Could 2017 be the year that Ilnur Zakarin finally loses those final few kilos and registers his first negative weight values?
No surprise there; as a pro cyclist, especially a climber, it’s his job to be underweight. If he’s not hungry, he’s not trying hard enough.
When he won Stage 17 of the 2016 Tour de France, a high mountain stage through the Swiss Alps, the TV coverage was memorable for his bony Froome-like elbows waggling around, and a physique so emaciated it was distressing to watch.
Having a keen eye for this kind of thing I knew, instinctively, that Wikipedia had seduced me yet again.
“There’s no way he weighs as much as 68 kilos,” I thought to myself, mentally weighing him, whilst reminding myself that mentally weighing other adult men is something I promised I would stop doing.
I’ve got a cycling friend who weighs (apparently, so he claims…) 68 kilos. Compared to Zakarin my friend is clinically obese.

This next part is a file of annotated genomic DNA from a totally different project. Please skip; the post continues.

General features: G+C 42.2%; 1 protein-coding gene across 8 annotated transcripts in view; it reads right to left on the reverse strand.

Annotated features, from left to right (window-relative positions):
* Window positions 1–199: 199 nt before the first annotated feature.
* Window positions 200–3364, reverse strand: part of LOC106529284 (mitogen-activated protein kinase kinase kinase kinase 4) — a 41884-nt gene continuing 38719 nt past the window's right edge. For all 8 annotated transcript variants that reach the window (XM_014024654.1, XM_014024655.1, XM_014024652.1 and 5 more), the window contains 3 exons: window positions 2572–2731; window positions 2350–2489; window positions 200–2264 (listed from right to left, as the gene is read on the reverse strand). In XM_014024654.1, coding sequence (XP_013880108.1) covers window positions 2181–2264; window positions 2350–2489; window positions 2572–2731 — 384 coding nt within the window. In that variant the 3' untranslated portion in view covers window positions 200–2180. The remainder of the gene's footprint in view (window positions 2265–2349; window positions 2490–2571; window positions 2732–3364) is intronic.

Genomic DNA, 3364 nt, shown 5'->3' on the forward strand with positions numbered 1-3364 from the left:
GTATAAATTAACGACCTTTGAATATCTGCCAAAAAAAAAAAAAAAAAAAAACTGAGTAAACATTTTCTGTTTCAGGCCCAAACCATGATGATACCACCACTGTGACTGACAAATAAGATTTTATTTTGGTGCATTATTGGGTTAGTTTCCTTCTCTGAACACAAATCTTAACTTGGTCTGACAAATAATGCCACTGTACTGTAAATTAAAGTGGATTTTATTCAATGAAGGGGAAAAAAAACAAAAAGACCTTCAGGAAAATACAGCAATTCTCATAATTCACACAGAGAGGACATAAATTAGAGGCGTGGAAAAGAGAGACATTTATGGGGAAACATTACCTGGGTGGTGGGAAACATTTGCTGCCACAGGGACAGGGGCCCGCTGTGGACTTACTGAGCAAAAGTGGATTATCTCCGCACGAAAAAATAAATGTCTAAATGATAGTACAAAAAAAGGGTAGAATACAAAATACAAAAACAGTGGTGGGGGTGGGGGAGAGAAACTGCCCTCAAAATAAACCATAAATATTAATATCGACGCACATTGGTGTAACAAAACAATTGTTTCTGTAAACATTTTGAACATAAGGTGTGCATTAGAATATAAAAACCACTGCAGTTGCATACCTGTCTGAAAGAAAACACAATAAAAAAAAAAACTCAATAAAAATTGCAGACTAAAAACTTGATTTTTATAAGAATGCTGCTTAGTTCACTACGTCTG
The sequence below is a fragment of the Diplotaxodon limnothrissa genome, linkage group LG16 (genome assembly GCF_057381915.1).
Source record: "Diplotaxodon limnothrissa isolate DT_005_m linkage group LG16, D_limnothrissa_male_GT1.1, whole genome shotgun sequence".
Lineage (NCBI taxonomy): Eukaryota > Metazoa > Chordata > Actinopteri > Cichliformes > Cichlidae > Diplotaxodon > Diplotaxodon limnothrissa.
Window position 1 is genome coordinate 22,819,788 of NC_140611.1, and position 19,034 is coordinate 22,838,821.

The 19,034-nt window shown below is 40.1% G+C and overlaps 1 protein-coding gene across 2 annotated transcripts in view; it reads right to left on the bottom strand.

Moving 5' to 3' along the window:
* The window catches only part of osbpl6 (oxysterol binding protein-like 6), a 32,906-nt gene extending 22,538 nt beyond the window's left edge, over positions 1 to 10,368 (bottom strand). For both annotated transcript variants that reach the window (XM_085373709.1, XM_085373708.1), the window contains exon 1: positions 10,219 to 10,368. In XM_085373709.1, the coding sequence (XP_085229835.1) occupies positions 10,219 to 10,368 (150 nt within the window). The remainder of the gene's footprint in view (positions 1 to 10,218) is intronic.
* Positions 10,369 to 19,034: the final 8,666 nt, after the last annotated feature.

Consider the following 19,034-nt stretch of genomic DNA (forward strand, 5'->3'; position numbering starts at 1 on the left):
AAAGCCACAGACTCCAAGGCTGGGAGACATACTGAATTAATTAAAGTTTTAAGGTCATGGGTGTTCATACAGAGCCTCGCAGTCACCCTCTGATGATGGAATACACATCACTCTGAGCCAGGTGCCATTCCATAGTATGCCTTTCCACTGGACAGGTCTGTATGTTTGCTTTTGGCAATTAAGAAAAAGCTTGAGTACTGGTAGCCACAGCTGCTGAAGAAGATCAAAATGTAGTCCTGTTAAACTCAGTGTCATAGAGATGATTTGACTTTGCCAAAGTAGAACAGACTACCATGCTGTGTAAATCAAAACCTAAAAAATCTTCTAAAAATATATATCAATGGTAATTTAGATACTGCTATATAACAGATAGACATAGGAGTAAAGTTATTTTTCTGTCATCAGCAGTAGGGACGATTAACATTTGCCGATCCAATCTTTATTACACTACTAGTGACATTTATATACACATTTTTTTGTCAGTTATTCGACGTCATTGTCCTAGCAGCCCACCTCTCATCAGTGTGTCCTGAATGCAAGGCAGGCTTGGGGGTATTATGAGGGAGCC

It seems the Russian has lost weight since the Wikipedia entry. And if he wants to win more races he’ll have concluded that he needs to lose more. And if he hasn’t, his team boss at Katusha has surely sent him e-mails, flagged important, with the subject: “You need to lose more!!!”
There’s only one logical result of this.
A negative weight reading. So thin, he’s transparent. So light, the needle on the scales goes the other way.
The maths is very simple, even if the physics is slightly experimental.
Already, such was his lack of body mass in last year’s Tour de France, he was all but folding in on himself. A few more months existing on sparkling water and strong espresso should do the trick.
It might not be healthy, but since when did healthy win bike races?
(Image: By filip bossuyt from Kortrijk, Belgium (196 zakharin) [CC BY 2.0 (http://creativecommons.org/licenses/by/2.0)%5D, via Wikimedia Commons)